Hey remember that giant talking gorilla in the sewers? Yeah, that’s Grodd and he’s here to make life difficult for The Flash in the wake of Eobard Thawne’s (Tom Cavanagh) escape.
Let’s bitch it out…
‘Grodd Lives’ is bound to be a fan favourite because it features one of the more popular villains in The Flash lexicon. After all, who doesn’t love a giant talking psychic gorilla? Grodd more than lives up to his multiple teases, terrorizing Barry (Grant Gustin) with psychic attacks, kidnapping Joe (Jesse L. Martin) and generally acting all badass. Is the CGI perfect? No, especially in the action sequences or when Grodd is fully lit, but that’s forgivable given the budgetary and television production time constraints, as well as the difficulties of I don’t know, animating a freaking gorilla.
Unfortunately Grodd is not the episode’s main priority. That honour belongs to Iris (Candice Patton), who at the end of the last episode finally learned the truth about Barry / The Flash. As a result ‘Grodd Lives’ is concerned primarily with catching up the lone member of the cast who was still in the dark on some fairly important intel (Everyone, including Rick Cosnett’s Eddie, already knew The Flash’s identity! Wells is evil and killed Barry’s mom! Mason’s dead!) It would be a lot for anyone to process, so it’s understandable that Iris is disappointed and angry at most everyone for the duration of the hour. The problem is that Iris isn’t the…how to say this…most sympathetic character on the show, which means each time she throws a hissy fit or storms out on someone, it doesn’t so much endear her to us as it does remind us of how much of a pain in the butt she is.
Take, for example, her confrontation with her father before he is abducted and nearly forced to commit suicide by Grodd. Iris rightfully complains when Joe tries to justify his actions as protective (this argument never really made sense). However, instead of properly arguing why she should have been told, Iris reels off a list of hypothetical situations, ending with the overly presumptive declaration that Eddie might not have been kidnapped had she known the truth. It’s a bit of a leap, even if that’s only because we know that it would have made no difference, it’s such a misstep for Iris to assume. Even more problematically Joe does nothing to explain himself (remember when the Reverse Flash left pictures of Iris with knives in her face? Maybe mention those, Joe!)
All of the mishandling of Iris up to and before now has easily been The Flash‘s greatest narrative folly in an otherwise excellent first season. My hope is that now that Iris is aware of what is going on, she can finally begin contributing in a way that stops deliberately ostracizing her in dead-end narratives and allows her to interact with the rest of the cast more frequently. Granted her declarations of support for Barry during Grodd’s final psychic attack are groan-worthy for their schmaltziness, so let’s hope that her role moving forward is to do more than offer just romantic support.
- Cisco’s movie referencing goes into overdrive in this episode: Exorcist, Planet of the Apes, C.H.U.D., Jurassic Park and King Kong. There’s just something about a giant ape that makes his pop culture IQ go off, I guess?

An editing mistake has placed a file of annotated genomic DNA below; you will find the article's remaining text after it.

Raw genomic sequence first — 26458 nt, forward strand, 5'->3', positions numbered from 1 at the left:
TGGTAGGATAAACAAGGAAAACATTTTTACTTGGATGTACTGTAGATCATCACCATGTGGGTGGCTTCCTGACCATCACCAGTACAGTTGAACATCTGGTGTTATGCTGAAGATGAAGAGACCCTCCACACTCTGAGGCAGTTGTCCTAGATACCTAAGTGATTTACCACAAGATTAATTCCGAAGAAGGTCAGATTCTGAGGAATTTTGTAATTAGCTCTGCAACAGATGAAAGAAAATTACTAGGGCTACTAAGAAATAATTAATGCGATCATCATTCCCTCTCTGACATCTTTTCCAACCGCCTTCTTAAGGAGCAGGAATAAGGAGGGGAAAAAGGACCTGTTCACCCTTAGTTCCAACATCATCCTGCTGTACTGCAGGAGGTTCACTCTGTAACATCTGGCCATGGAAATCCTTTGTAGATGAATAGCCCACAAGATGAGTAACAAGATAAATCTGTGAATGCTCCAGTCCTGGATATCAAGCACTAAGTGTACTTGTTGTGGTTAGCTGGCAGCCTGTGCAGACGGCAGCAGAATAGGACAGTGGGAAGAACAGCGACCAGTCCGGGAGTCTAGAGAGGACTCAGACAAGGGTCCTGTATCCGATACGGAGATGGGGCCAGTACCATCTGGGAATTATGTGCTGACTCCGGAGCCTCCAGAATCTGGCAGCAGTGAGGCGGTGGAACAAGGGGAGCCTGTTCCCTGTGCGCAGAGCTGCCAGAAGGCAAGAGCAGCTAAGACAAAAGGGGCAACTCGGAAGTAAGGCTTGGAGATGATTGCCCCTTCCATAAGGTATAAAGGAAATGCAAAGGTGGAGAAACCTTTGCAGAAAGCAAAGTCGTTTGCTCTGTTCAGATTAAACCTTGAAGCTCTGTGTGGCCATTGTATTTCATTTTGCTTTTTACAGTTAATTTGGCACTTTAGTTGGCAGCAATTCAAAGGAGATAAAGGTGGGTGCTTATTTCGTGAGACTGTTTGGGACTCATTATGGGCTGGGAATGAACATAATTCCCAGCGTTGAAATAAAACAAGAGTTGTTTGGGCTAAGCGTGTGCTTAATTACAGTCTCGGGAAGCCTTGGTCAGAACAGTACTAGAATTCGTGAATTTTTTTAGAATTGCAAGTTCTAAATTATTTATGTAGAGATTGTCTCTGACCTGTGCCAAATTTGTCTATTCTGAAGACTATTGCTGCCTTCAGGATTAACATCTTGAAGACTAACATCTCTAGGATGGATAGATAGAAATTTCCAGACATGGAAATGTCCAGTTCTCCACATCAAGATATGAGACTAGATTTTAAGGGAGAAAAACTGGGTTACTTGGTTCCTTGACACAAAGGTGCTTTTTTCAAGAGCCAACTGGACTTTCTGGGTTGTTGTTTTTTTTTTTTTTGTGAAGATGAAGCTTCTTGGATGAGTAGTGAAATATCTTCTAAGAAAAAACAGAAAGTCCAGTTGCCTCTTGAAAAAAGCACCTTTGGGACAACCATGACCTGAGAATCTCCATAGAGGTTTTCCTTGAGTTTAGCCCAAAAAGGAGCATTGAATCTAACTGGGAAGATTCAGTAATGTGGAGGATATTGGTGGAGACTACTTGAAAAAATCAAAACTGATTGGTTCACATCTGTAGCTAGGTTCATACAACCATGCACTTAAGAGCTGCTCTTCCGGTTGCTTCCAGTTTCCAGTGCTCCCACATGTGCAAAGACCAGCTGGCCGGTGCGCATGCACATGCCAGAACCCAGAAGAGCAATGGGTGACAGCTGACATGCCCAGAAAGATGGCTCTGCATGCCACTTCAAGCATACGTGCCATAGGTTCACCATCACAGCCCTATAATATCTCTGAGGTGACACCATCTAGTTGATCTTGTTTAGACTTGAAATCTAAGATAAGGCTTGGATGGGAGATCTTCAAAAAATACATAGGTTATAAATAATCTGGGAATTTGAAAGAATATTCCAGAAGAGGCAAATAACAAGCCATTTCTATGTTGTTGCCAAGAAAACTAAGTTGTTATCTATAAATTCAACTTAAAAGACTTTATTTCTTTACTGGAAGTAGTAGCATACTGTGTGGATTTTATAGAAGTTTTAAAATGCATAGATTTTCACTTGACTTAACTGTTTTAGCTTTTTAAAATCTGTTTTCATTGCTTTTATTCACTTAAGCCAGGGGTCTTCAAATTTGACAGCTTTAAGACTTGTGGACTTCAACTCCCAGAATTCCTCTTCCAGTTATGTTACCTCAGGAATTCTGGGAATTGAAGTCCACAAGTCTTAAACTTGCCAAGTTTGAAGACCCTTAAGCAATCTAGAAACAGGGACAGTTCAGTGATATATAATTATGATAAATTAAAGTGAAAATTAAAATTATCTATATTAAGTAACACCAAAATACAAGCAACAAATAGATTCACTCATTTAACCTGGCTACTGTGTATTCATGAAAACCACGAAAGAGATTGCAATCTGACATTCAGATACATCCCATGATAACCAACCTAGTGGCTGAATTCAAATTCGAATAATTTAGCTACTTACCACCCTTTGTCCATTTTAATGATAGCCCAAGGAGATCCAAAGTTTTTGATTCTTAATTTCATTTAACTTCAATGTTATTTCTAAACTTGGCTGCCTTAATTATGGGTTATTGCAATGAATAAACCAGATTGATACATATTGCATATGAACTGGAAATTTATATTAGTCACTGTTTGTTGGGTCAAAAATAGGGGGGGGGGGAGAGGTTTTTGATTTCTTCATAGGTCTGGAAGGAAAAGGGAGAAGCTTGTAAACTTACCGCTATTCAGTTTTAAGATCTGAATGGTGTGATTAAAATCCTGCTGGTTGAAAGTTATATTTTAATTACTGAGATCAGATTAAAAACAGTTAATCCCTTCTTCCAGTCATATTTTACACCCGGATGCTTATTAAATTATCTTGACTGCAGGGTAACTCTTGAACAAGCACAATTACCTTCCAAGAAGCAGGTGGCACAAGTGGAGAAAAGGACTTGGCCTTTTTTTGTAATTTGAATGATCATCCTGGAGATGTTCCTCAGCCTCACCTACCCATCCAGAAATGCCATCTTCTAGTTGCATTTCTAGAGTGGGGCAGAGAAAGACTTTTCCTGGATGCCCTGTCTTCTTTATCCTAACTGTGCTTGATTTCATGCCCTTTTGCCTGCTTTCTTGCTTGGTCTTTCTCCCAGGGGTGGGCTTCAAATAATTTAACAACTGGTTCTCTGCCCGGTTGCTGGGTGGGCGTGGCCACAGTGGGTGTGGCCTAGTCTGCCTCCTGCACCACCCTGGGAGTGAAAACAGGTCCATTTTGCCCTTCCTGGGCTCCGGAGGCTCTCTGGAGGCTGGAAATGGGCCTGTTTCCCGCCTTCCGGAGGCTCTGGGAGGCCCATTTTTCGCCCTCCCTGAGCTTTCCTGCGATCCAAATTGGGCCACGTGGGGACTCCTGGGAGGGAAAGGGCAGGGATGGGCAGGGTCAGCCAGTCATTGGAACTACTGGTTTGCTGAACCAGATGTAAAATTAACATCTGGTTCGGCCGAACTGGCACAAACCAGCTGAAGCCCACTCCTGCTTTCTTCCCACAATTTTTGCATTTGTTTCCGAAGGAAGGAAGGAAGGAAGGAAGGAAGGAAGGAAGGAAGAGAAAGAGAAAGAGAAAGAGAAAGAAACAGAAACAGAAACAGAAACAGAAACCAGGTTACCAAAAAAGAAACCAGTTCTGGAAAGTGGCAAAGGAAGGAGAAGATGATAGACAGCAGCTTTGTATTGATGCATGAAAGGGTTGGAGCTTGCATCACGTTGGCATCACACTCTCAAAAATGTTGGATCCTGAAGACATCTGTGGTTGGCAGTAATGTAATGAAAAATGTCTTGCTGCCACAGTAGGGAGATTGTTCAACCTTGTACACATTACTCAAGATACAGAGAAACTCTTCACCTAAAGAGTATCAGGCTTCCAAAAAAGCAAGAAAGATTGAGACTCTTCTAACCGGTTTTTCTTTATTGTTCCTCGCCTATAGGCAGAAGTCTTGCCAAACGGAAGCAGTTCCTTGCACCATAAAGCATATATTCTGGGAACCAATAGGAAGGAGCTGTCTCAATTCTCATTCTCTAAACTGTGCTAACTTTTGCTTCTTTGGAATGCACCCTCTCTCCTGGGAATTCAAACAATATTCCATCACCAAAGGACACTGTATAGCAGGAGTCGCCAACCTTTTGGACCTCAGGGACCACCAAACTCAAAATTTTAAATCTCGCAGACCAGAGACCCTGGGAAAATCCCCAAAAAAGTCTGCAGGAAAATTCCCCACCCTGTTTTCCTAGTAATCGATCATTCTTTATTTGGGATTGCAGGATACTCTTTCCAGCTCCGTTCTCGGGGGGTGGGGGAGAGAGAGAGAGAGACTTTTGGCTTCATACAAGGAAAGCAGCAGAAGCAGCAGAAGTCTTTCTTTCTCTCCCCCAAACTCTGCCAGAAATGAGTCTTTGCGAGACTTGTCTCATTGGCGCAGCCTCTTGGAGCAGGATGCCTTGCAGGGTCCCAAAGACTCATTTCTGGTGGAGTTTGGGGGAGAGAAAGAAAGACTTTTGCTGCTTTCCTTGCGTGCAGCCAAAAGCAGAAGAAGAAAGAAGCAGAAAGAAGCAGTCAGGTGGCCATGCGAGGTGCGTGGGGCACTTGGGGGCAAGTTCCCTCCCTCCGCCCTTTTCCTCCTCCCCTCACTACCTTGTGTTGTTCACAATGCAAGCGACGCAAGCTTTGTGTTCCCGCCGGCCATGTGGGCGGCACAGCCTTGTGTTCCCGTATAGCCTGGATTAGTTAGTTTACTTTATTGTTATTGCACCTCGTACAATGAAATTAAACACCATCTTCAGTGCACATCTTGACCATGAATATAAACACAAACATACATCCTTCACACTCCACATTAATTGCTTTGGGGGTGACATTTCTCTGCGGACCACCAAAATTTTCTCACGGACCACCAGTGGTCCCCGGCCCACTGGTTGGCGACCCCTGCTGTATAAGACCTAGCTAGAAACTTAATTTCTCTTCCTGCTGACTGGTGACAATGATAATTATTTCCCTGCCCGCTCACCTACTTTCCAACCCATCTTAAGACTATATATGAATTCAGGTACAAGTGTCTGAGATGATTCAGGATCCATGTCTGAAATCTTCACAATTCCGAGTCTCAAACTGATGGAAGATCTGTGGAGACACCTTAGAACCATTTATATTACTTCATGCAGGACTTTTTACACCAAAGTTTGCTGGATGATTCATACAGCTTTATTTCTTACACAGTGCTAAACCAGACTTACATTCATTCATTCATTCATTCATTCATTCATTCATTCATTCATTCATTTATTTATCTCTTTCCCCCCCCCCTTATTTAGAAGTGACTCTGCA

- I will wholly admit that I forgot all about General Eiling (Clancy Brown) until the moment that Barry and Joe pull the mask off of him. Part of me thinks that Barry makes a huge mistake letting the General out of the cell at the end of the episode. He may not be a metahuman, but there’s no denying that Eiling is dangerous. Likely even more so than many of the metahumans they have imprisoned.
- Can Iris really not understand a simple coloured diagram? As Barry prepares for a super-punch, we can clearly see him labeled (in red no less) on Caitlin’s (Danielle Panabaker) screen. Grodd is also clearly labeled (in blue), yet Iris needs Caitlin to explain? She’s not going to be a great reporter with those reading and observation skills
- Eddie may not be my favourite character, but it’s hard not to feel bad for the guy when Thawne gloats about his future knowledge of Eddie’s less than exceptional career and Iris’ marriage to Barry. Eddie may put on a brave face, but all of that has got to be a bit of a kick in the junk.
- Side Bar: how much more fun is Cavanagh having playing a supervillain a-hole? My guess, judging from this single episode, is a lot.
- I’ll confess that I’m not entirely clear on what Thawne achieves in the final coda. Do we know where or how he was collecting the key that will apparently allow him to travel back to his own time? And if it were as easy as collecting a few trinkets, why did he wait so long to construct/discover the key (beyond the obvious grooming of Barry to become The Flash)? Here’s hoping the next episode spells out the details of Thawne’s plan a little bit more.
- Finally: What is up with moving the gold around in an ice cream truck with the jingle on?! Worst undercover cop EVER (or is that some kind of random fan service Easter Egg that I’m missing?)
- Cisco (pretending he wasn’t listening to Iris and Barry’s conversation): “Yeah…um…if we could get another shipment of the…uh…computers in here.” Cisco is a terrible improviser.
- Iris (when Joe suggests he was trying to protect her): “You know that excuse is getting really old.” Indeed…
- Barry: “What’s a Grodd?”
- Grodd (swiping away Joe’s peace offering): “Grodd hate banana”
Your turn: did Grodd live up to expectations or disappoint? Were you surprised at how much difficulty Barry had battling the giant ape? What is Thawne’s plan? Did you feel sorry for Eddie? Is Iris still annoying, or was her behaviour justified? Sound off below.
The Flash airs Tuesdays at 8pm EST on The CW. Next week it’s another all-star team up when Oliver (Stephen Amell) and Firestorm reunite to help battle Thawne. Here’s your preview: